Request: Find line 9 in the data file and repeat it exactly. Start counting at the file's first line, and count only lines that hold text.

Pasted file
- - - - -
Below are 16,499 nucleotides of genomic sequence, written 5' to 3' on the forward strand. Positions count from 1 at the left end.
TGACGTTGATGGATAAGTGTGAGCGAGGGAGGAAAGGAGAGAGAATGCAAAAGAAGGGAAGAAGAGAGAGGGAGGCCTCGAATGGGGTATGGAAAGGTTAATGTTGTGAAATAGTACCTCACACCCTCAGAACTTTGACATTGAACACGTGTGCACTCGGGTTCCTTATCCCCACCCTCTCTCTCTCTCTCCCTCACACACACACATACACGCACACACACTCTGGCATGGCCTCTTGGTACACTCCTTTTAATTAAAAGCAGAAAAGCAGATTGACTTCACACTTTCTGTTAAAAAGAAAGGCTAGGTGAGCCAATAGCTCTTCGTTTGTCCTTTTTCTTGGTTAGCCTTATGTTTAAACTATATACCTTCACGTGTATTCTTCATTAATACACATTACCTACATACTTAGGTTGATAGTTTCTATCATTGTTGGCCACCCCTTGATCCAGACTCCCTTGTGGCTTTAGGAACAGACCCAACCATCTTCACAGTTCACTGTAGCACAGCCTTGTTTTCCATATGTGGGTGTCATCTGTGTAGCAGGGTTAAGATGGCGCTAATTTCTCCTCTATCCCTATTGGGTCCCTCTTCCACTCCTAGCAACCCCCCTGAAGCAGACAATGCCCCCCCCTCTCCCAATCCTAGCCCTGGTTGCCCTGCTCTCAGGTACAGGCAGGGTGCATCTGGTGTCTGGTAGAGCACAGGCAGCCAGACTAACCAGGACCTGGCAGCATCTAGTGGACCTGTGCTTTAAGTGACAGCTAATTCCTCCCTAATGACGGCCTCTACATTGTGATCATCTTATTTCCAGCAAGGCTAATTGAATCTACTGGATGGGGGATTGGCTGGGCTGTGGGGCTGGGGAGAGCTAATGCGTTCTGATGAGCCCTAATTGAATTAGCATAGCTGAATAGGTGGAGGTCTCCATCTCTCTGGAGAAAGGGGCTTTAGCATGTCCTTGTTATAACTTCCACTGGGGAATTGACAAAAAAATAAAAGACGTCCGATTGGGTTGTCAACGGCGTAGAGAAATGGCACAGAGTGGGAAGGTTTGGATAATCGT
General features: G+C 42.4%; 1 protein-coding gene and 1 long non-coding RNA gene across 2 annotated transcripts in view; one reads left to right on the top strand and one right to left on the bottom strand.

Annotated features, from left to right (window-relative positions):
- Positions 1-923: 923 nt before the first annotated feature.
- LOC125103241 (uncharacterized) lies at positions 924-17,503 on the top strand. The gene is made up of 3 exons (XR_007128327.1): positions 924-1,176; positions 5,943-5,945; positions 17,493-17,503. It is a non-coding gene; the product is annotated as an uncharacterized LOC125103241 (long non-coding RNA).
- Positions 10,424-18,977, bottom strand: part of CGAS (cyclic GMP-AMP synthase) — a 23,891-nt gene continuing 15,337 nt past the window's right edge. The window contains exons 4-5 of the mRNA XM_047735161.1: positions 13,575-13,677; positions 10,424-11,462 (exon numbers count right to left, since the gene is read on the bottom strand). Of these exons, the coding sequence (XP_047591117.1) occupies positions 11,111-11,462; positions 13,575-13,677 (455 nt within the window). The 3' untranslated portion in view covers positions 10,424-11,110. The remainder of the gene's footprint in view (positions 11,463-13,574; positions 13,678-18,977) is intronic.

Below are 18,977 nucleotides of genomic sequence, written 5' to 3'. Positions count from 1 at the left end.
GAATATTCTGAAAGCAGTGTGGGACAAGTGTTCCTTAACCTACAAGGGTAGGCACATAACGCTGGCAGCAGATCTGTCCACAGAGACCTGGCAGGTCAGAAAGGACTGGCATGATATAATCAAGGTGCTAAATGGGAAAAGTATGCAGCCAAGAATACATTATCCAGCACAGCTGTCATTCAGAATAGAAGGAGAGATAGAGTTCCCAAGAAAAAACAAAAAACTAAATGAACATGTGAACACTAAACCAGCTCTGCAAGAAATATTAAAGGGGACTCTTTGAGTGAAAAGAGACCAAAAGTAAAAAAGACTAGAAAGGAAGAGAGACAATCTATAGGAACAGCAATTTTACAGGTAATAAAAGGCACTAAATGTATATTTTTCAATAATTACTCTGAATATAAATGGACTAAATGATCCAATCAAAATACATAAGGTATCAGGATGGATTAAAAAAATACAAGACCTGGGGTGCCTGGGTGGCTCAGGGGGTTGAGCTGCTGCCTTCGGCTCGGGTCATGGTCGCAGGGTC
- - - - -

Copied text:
GAATATTCTGAAAGCAGTGTGGGACAAGTGTTCCTTAACCTACAAGGGTAGGCACATAACGCTGGCAGCAGATCTGTCCACAGAGACCTGGCAGGTCAGAAAGGACTGGCATGATATAATCAAGGTGCTAAATGGGAAAAGTATGCAGCCAAGAATACATTATCCAGCACAGCTGTCATTCAGAATAGAAGGAGAGATAGAGTTCCCAAGAAAAAACAAAAAACTAAATGAACATGTGAACACTAAACCAGCTCTGCAAGAAATATTAAAGGGGACTCTTTGAGTGAAAAGAGACCAAAAGTAAAAAAGACTAGAAAGGAAGAGAGACAATCTATAGGAACAGCAATTTTACAGGTAATAAAAGGCACTAAATGTATATTTTTCAATAATTACTCTGAATATAAATGGACTAAATGATCCAATCAAAATACATAAGGTATCAGGATGGATTAAAAAAATACAAGACCTGGGGTGCCTGGGTGGCTCAGGGGGTTGAGCTGCTGCCTTCGGCTCGGGTCATGGTCGCAGGGTC